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Robinson takes the Bird Strike Risk to heart

Bird strikes have been an ongoing hazard since the beginning of aviation, all aviators have either experienced a near miss or an actual bird strike. The damage caused by bird strikes is immense and sadly they often result in the loss of life. Helicopters are by no means immune to bird strikes and many incidents have been recorded over the past few years some with catastrophic results.

Robinson recently introduced optional impact-resistant windscreens for R22, R44, and R66 helicopters to provide protection from bird strikes. Due to the lack of requirements governing small category helicopters, Robinson based the impact-resistant design on FAA requirements governing large transport category helicopters.

The new windscreens are constructed of tough, energy-absorbing polycarbonate (standard windscreens are made of acrylic) and installed with distinctive retention hardware. A special hard coating provides protection from scratching and weather degradation.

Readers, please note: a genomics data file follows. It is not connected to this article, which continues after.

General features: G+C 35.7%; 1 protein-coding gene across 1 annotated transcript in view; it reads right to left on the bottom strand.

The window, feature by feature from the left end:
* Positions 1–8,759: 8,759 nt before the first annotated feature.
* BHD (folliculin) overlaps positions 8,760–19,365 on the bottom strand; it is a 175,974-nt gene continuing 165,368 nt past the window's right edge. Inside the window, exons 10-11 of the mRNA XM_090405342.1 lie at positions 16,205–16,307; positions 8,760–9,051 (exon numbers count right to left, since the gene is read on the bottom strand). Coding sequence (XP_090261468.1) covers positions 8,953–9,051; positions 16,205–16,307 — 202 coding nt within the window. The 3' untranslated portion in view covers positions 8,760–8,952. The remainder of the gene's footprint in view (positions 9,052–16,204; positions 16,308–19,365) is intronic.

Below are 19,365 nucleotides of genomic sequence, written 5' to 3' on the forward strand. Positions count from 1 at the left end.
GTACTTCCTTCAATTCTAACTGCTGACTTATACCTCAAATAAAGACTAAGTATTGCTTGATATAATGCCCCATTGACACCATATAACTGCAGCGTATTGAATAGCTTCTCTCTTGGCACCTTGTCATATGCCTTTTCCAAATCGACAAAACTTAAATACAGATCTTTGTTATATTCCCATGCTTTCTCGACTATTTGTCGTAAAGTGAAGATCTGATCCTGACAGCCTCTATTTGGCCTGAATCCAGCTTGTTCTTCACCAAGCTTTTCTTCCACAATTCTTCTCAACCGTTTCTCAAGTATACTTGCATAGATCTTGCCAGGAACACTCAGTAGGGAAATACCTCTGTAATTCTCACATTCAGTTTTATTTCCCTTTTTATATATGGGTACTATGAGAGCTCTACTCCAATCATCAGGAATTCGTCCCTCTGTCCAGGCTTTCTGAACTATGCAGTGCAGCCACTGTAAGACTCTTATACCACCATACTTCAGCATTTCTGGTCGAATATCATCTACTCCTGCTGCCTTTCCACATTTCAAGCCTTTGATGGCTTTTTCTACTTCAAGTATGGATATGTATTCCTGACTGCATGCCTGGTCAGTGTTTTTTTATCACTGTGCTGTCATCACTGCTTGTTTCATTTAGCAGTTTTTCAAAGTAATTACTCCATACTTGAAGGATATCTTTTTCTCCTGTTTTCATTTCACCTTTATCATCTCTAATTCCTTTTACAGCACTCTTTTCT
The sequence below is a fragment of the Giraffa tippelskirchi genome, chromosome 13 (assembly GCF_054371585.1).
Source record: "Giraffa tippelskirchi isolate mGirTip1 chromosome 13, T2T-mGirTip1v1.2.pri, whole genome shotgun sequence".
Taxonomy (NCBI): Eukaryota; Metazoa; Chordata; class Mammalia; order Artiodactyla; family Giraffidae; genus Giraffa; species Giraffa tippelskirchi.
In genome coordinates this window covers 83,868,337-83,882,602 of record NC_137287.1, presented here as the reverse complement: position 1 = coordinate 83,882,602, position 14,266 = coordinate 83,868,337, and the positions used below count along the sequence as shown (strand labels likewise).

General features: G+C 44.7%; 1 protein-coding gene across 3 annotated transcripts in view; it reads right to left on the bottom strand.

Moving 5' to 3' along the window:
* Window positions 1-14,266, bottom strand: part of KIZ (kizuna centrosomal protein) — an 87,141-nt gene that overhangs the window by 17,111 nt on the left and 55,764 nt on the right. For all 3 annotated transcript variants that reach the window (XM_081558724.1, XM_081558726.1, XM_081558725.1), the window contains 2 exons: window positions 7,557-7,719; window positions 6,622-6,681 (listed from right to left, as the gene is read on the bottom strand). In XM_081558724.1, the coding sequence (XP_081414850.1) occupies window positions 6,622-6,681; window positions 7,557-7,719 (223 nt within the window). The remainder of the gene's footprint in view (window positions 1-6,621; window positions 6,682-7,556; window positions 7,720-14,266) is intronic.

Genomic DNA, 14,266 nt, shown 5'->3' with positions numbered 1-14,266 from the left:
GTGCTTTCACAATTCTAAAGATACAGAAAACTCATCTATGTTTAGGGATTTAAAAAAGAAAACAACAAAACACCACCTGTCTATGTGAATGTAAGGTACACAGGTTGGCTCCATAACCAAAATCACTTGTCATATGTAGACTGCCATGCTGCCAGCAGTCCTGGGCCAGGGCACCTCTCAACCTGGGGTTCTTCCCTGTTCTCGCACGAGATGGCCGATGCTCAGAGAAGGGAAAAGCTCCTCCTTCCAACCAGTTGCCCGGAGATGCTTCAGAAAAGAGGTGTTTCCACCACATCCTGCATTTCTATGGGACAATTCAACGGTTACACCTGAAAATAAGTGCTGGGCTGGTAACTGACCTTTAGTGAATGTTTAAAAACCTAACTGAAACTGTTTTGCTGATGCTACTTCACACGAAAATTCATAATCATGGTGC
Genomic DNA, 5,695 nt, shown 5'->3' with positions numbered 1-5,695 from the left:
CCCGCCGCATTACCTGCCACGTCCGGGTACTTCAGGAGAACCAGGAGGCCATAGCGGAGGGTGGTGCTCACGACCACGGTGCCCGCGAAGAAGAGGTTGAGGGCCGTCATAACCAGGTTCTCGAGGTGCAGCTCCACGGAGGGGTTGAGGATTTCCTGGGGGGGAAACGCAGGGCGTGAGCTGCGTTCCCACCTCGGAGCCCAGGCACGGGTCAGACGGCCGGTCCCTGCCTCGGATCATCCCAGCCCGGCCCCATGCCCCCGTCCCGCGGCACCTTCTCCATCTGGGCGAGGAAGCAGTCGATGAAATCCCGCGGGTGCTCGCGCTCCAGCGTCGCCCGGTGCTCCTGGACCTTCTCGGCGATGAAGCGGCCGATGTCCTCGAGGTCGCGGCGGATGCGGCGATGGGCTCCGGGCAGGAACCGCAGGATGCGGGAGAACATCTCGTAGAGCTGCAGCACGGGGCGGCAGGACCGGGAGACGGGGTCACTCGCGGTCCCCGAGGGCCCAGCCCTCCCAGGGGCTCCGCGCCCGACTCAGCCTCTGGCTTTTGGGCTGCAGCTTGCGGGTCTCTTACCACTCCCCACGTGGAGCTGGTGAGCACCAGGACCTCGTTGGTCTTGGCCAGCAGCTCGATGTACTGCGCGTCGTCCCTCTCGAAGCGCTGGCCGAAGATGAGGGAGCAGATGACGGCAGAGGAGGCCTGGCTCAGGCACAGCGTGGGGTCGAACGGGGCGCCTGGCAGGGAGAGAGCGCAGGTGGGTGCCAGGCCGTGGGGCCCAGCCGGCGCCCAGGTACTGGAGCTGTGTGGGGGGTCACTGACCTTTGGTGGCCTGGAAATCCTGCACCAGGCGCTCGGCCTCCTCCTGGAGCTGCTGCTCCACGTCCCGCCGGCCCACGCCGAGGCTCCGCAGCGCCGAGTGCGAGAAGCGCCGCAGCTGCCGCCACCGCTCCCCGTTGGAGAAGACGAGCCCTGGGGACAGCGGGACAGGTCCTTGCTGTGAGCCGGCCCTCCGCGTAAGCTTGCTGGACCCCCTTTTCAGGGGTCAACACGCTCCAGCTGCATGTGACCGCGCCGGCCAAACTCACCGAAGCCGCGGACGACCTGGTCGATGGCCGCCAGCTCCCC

Tests were conducted at the Southwest Research Institute in San Antonio, Texas where a 1 kg bird, the FAA’s standard test weight, was used to simulate a bird strike. Tests demonstrate the R22’s windscreen provides protection at impact speeds up to 90 knots, while the R44 and R66 windscreens provide protection at impact speeds up to 100 knots.

The 2020 upgrade prices for the new windscreens are $6,600 for the R22 and $6,800 for the R44 and R66. No special maintenance or inspections are required, although a cabin cover is recommended for prolonged outdoor exposure.

Robinson believes the new windscreens will be particularly beneficial to pilots flying at low altitudes or in other environments where the risk of a bird strike is greater.



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